Samuel Beckett's long-standing friend, James Knowlson, recreatesBeckett's youth in Ireland, his studies at Trinity College, Dublin inthe early 1920s and from there to the Continent, where he plunged intothe multicultural literary society of late-1920s Paris. The biographythrows new light on Beckett's stormy relationship with his mother, thepsychotherapy he received after the death of his father and his crucialrelationship with James Joyce. There is also material on Beckett'ssix-month visit to Germany as the Nazi's tightened their grip.;The bookincludes unpublished material on Beckett's personal life after he choseto live in France, including his own account of his work for aResistance cell during the war, his escape from the Gestapo and hisretreat into hiding.;Obsessively private, Beckett was wholly committedto the work which eventually brought his public fame, beginning withthe controversial success of qWaiting for Godotq in 1953, andculminating in the award of the Nobel Prize for Literature in1969.;James Knowlson is the general editor of qThe Theatrical Notebooksof Samuel Beckettq.This biography recreates Becketta#39;s youth in Ireland, his studies at Trinity College, Dublin in the early 1920s and from there to France, where he plunged into the multicultural literary society of late-1920s Paris.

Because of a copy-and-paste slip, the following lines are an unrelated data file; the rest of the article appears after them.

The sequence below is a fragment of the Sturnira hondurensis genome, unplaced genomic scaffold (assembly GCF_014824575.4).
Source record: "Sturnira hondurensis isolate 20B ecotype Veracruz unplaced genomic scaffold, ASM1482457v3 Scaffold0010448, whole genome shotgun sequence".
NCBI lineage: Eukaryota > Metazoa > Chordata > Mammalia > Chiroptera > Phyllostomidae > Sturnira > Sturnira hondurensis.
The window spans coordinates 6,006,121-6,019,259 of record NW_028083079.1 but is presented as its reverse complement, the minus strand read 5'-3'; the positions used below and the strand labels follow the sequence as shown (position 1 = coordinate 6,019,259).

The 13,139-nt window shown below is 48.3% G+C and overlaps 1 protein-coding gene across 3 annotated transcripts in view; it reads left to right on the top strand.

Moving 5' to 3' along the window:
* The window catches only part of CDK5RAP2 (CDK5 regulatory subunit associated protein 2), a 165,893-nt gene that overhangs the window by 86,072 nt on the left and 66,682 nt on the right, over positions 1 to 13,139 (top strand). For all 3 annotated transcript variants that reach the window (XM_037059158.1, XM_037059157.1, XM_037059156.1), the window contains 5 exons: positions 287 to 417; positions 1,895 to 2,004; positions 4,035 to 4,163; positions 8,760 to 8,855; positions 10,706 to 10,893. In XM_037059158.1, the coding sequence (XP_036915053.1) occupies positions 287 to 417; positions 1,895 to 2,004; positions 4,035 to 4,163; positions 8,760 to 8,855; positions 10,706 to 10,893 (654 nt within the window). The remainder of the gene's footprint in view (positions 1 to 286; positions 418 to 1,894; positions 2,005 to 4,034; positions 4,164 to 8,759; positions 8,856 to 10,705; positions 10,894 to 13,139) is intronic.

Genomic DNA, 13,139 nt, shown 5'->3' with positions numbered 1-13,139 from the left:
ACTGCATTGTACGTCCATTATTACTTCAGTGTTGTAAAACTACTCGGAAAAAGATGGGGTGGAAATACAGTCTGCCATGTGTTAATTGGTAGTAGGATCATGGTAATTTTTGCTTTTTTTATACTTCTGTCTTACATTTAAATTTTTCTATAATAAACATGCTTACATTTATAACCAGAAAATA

|Title||:||Damned to Fame|
|Publisher||:||Bloomsbury Publishing UK - 1997|